Thoughts as I read:

So our image which opens the chapter is of a bunch of pipes, presumably inside the submarine. It’s rather worrying to see the number of drips coming from these pipes. I’m not sure I’d want to be inside a leaky submarine!

On with the story and the Baudelaires are following the mysterious voice which inviting them into the mysterious submarine:

“Aye! Mind the ladder! Close the hatch behind you! Don’t rush! No – take your time! Don’t fall! Mind your step! Aye! Don’t trip! Don’t make noise! Don’t scare me! Don’t look down! No – look where you’re going! Don’t bring any flammable liquids with you! Watch your feet! Aye! No – watch your back! No – watch your mouth! No – watch yourselves! Aye!”

Sounds like someone who could’ve been friends with Aunt Josephine!

The voice continues to give instructions/warnings. I’m not going to repeat them all here since they go on for another page or so. Suffice to say that the voice is not scary or menacing, we’re told that it sounds a little bit ‘scattered’ so I’m guessing we’re going to meet someone jovial and somewhat absent-minded.

Sunny makes it into the room first of all and meets a man wearing some sort of shiny suit with a big moustache. He announces the Baudelaires as they come in, basically saying what he sees. I kind of like him already, he seems like fun. Violet tries to introduce herself but he already knows all about her and he doesn’t even believe the reports from The Daily Punctilio. He’s definitely a good guy… I think.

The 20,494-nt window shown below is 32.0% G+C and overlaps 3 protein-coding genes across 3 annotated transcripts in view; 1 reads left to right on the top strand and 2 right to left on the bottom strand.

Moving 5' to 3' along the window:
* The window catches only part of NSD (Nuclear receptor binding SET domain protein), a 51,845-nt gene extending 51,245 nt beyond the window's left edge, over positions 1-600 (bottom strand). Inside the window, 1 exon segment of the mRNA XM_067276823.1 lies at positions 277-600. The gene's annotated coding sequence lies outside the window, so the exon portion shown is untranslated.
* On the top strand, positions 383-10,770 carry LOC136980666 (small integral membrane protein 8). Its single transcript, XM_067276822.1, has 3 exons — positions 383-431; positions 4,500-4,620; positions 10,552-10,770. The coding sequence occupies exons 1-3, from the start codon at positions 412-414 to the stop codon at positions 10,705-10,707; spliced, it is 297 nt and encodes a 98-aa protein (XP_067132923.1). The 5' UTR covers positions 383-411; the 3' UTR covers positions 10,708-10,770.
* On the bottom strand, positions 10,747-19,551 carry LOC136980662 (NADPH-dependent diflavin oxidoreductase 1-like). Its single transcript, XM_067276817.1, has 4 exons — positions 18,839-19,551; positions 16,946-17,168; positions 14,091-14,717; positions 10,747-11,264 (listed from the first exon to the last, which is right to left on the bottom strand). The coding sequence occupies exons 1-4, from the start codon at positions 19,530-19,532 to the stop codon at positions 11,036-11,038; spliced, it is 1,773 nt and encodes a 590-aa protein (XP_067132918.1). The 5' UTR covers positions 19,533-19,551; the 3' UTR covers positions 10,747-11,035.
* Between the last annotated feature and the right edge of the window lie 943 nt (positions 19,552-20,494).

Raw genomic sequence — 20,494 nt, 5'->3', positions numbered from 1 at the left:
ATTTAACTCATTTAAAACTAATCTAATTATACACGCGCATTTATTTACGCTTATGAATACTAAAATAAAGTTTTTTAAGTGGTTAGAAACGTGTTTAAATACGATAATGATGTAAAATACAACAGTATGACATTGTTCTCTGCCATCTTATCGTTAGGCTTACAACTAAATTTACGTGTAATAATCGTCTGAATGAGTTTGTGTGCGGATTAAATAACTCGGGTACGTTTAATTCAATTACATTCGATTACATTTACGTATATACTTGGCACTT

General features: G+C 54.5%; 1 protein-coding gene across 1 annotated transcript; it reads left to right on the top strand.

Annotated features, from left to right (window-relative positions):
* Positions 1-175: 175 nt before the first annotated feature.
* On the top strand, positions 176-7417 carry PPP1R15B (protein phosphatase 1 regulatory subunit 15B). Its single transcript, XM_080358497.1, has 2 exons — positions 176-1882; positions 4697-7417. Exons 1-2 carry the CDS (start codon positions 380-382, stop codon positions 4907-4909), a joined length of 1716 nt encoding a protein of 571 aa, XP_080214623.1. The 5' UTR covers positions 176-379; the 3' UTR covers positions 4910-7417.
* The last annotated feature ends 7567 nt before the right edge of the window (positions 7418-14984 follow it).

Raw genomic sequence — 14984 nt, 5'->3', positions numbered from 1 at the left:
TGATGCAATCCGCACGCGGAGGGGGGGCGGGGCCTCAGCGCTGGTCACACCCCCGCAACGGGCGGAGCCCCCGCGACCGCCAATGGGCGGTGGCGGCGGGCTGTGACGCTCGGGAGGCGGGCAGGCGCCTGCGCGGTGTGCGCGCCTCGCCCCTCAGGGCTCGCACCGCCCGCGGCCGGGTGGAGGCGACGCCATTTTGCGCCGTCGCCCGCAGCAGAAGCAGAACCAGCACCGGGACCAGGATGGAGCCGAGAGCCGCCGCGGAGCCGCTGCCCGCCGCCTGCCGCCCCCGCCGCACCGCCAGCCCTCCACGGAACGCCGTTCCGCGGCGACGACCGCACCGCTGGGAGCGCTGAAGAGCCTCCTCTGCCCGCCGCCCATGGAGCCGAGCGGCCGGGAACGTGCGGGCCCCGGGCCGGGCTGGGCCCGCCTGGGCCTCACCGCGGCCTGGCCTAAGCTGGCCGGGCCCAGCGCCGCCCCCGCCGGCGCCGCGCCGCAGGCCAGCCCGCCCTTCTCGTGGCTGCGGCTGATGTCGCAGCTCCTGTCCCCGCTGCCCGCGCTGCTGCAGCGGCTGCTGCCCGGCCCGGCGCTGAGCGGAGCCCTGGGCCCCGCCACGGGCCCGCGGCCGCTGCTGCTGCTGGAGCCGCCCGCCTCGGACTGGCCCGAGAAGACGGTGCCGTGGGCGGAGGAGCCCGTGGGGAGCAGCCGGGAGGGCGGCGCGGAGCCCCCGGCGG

Then the stranger takes off down the corridor and the Baudelaires follow him because they don’t really have anywhere else to go, considering this person doesn’t seem to think they’re murderers and until this moment they’ve been travelling down a river on a sledge. The man is still burbling away to himself, telling them about the submarine and the crew and the special suits that they’re wearing.

And then he decides to introduce himself, he’s Captain Widdershins. Oh, and we learn that the submarine is the Queequeg. See, I knew there was going to be a Moby Dick reference in here somewhere! He’s even given the place a funky little nickname ‘the Submarine Q and Its Crew of Two’. And I had a funny feeling he’d know Josephine, he’s familiar with her and Lake Lachrymose. He thinks about her every day ‘Except some days when it slips my mind!’

Widdershins seems to speak entirely in exclamations, everything he says is followed by an exclamation point. I have no idea why he does this, but I like it. He’s a great character and I love him a little bit already.

Sunny finally speaks up and says ‘Nottooti?’ which Violet is quick to translate as ‘she’s curious to know how you know so much about us.’ This is because Widdershins has been receiving a ‘Volunteer Factual Dispatch’ about them fairly regularly. We also learn his personal philosophy ‘He who hesitates is lost’ and his stepdaughter has added ‘Or she’ because it’s important to be politically correct when you’re composing your personal philosophy.

So without hesitation we continue along on the trek through the submarine while Snicket waxes lyrical on the subject of personal philosophies:

Having a personal philosophy is like having a pet marmoset, because it may be very attractive when you acquire it, but there may be situations when it will not come in handy at all.